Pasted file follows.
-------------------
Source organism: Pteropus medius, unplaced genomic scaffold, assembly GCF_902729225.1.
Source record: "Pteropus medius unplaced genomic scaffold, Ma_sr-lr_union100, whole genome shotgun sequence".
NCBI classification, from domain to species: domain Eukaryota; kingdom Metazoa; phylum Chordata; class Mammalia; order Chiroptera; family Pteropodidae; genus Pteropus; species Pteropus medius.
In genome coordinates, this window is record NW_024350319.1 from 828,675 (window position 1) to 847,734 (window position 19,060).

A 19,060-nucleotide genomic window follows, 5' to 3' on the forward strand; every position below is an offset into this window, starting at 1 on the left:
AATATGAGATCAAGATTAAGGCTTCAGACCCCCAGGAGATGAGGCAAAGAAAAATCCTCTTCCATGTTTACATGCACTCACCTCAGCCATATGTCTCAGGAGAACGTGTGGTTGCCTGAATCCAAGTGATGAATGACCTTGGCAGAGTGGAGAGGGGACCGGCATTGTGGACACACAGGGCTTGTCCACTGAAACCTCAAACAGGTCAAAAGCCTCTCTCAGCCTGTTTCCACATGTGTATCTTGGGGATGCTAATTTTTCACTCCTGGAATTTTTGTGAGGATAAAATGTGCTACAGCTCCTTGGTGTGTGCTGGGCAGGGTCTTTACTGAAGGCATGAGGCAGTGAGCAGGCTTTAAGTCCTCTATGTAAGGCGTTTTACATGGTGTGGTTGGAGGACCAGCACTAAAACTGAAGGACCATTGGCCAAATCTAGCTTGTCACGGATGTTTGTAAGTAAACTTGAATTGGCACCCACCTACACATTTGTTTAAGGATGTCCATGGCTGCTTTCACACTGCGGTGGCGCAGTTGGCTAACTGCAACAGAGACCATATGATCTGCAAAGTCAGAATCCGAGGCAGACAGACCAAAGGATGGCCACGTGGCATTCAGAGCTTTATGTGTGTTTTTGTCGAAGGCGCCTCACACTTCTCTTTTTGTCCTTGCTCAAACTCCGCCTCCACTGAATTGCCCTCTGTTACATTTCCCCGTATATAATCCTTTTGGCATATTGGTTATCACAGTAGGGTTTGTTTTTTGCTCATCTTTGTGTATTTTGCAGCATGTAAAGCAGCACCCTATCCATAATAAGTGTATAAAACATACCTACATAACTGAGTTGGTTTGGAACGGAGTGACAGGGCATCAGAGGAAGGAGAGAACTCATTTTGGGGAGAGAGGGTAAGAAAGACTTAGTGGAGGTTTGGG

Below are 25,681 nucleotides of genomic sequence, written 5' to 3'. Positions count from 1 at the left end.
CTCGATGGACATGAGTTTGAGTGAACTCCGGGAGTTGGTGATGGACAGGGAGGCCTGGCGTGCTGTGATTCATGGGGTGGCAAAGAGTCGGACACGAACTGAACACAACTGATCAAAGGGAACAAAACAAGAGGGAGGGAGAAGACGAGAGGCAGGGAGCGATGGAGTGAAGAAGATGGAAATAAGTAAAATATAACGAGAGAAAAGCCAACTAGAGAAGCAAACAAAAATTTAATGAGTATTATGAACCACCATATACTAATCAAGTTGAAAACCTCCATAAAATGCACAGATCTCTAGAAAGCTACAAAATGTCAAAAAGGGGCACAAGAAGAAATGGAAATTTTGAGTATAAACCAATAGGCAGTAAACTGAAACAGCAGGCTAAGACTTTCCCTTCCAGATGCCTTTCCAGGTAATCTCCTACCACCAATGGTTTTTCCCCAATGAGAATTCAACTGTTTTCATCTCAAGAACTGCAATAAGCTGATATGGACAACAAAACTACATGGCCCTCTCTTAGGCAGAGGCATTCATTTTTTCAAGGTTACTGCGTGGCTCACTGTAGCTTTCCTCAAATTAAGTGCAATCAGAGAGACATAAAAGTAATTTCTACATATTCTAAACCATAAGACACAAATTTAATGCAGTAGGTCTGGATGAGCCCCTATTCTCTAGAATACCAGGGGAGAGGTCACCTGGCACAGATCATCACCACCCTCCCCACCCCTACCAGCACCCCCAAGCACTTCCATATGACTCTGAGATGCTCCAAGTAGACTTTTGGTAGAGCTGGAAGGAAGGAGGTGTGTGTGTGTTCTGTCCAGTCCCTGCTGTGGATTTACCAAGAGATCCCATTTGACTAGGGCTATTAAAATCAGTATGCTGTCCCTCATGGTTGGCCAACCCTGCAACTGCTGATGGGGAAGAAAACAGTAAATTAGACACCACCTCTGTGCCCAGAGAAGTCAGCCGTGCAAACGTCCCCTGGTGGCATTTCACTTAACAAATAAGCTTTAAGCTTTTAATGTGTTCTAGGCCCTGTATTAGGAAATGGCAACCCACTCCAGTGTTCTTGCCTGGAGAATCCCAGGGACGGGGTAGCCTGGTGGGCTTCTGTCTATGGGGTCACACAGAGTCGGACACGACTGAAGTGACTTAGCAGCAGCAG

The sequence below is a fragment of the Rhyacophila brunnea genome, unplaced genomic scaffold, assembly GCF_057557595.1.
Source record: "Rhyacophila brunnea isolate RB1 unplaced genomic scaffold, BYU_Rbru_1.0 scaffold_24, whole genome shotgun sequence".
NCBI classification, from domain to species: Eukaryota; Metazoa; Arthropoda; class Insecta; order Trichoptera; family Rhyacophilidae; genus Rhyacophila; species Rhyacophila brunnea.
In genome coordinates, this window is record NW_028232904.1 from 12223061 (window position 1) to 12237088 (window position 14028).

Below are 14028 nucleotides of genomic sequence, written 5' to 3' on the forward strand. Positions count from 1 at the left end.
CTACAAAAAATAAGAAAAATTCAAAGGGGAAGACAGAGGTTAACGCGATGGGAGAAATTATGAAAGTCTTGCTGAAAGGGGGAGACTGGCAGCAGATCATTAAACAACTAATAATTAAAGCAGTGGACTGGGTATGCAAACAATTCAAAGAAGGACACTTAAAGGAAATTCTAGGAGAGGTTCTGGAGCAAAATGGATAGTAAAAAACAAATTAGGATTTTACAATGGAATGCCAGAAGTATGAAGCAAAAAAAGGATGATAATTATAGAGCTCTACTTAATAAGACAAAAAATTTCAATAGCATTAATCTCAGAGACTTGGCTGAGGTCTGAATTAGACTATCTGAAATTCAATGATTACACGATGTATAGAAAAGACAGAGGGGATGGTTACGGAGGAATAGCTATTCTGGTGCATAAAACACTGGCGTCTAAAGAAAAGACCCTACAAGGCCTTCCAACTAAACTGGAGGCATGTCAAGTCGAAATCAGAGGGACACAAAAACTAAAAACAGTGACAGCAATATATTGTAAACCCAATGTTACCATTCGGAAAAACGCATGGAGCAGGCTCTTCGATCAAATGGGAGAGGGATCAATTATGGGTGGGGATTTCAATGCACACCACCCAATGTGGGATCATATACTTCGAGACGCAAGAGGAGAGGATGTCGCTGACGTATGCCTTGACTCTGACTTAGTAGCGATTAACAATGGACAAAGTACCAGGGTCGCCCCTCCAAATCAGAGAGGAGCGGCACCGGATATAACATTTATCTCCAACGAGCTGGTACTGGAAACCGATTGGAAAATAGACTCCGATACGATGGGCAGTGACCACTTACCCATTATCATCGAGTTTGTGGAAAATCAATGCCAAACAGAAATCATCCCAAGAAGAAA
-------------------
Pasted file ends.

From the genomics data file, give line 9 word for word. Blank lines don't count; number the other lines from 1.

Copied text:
The sequence below is a fragment of the Rhyacophila brunnea genome, unplaced genomic scaffold, assembly GCF_057557595.1.